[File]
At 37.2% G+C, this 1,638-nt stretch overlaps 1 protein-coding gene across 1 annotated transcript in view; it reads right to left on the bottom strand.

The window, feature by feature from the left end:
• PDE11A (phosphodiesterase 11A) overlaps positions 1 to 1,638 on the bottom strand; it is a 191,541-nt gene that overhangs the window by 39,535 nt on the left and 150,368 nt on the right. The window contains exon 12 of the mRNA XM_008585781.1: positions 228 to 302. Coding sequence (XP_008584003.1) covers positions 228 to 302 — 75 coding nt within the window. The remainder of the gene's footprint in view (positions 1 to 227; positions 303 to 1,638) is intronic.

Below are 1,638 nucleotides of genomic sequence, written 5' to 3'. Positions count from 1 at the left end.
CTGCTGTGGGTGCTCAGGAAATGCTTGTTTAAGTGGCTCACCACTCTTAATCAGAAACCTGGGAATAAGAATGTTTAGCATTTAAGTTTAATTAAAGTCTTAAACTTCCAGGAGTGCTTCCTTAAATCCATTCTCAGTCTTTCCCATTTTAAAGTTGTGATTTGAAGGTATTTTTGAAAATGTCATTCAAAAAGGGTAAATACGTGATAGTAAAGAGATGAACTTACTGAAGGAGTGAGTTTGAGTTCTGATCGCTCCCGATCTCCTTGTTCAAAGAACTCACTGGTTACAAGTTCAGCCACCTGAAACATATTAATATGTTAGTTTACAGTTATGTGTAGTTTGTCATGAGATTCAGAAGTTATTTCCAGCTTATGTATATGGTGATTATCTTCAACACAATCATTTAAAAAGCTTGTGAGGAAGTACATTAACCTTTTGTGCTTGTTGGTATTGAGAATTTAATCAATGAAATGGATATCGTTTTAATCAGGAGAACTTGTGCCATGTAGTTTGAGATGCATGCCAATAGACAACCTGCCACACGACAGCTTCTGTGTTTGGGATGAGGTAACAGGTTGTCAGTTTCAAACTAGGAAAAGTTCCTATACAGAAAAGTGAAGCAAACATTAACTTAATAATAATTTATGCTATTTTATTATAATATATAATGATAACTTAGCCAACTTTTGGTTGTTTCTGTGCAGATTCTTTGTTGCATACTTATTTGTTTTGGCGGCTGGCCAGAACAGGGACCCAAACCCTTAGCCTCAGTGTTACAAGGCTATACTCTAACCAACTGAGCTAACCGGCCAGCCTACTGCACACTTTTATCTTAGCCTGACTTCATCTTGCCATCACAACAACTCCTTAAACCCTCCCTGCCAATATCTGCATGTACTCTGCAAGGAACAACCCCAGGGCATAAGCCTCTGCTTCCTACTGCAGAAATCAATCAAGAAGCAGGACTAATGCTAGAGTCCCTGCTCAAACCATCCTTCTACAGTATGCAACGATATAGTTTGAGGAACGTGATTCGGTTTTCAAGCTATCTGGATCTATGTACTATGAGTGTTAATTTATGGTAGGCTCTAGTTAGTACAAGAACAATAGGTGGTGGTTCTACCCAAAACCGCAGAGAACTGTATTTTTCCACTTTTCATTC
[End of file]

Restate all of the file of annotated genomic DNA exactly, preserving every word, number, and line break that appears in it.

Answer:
At 37.2% G+C, this 1,638-nt stretch overlaps 1 protein-coding gene across 1 annotated transcript in view; it reads right to left on the bottom strand.

The window, feature by feature from the left end:
• PDE11A (phosphodiesterase 11A) overlaps positions 1 to 1,638 on the bottom strand; it is a 191,541-nt gene that overhangs the window by 39,535 nt on the left and 150,368 nt on the right. The window contains exon 12 of the mRNA XM_008585781.1: positions 228 to 302. Coding sequence (XP_008584003.1) covers positions 228 to 302 — 75 coding nt within the window. The remainder of the gene's footprint in view (positions 1 to 227; positions 303 to 1,638) is intronic.

Below are 1,638 nucleotides of genomic sequence, written 5' to 3'. Positions count from 1 at the left end.
CTGCTGTGGGTGCTCAGGAAATGCTTGTTTAAGTGGCTCACCACTCTTAATCAGAAACCTGGGAATAAGAATGTTTAGCATTTAAGTTTAATTAAAGTCTTAAACTTCCAGGAGTGCTTCCTTAAATCCATTCTCAGTCTTTCCCATTTTAAAGTTGTGATTTGAAGGTATTTTTGAAAATGTCATTCAAAAAGGGTAAATACGTGATAGTAAAGAGATGAACTTACTGAAGGAGTGAGTTTGAGTTCTGATCGCTCCCGATCTCCTTGTTCAAAGAACTCACTGGTTACAAGTTCAGCCACCTGAAACATATTAATATGTTAGTTTACAGTTATGTGTAGTTTGTCATGAGATTCAGAAGTTATTTCCAGCTTATGTATATGGTGATTATCTTCAACACAATCATTTAAAAAGCTTGTGAGGAAGTACATTAACCTTTTGTGCTTGTTGGTATTGAGAATTTAATCAATGAAATGGATATCGTTTTAATCAGGAGAACTTGTGCCATGTAGTTTGAGATGCATGCCAATAGACAACCTGCCACACGACAGCTTCTGTGTTTGGGATGAGGTAACAGGTTGTCAGTTTCAAACTAGGAAAAGTTCCTATACAGAAAAGTGAAGCAAACATTAACTTAATAATAATTTATGCTATTTTATTATAATATATAATGATAACTTAGCCAACTTTTGGTTGTTTCTGTGCAGATTCTTTGTTGCATACTTATTTGTTTTGGCGGCTGGCCAGAACAGGGACCCAAACCCTTAGCCTCAGTGTTACAAGGCTATACTCTAACCAACTGAGCTAACCGGCCAGCCTACTGCACACTTTTATCTTAGCCTGACTTCATCTTGCCATCACAACAACTCCTTAAACCCTCCCTGCCAATATCTGCATGTACTCTGCAAGGAACAACCCCAGGGCATAAGCCTCTGCTTCCTACTGCAGAAATCAATCAAGAAGCAGGACTAATGCTAGAGTCCCTGCTCAAACCATCCTTCTACAGTATGCAACGATATAGTTTGAGGAACGTGATTCGGTTTTCAAGCTATCTGGATCTATGTACTATGAGTGTTAATTTATGGTAGGCTCTAGTTAGTACAAGAACAATAGGTGGTGGTTCTACCCAAAACCGCAGAGAACTGTATTTTTCCACTTTTCATTC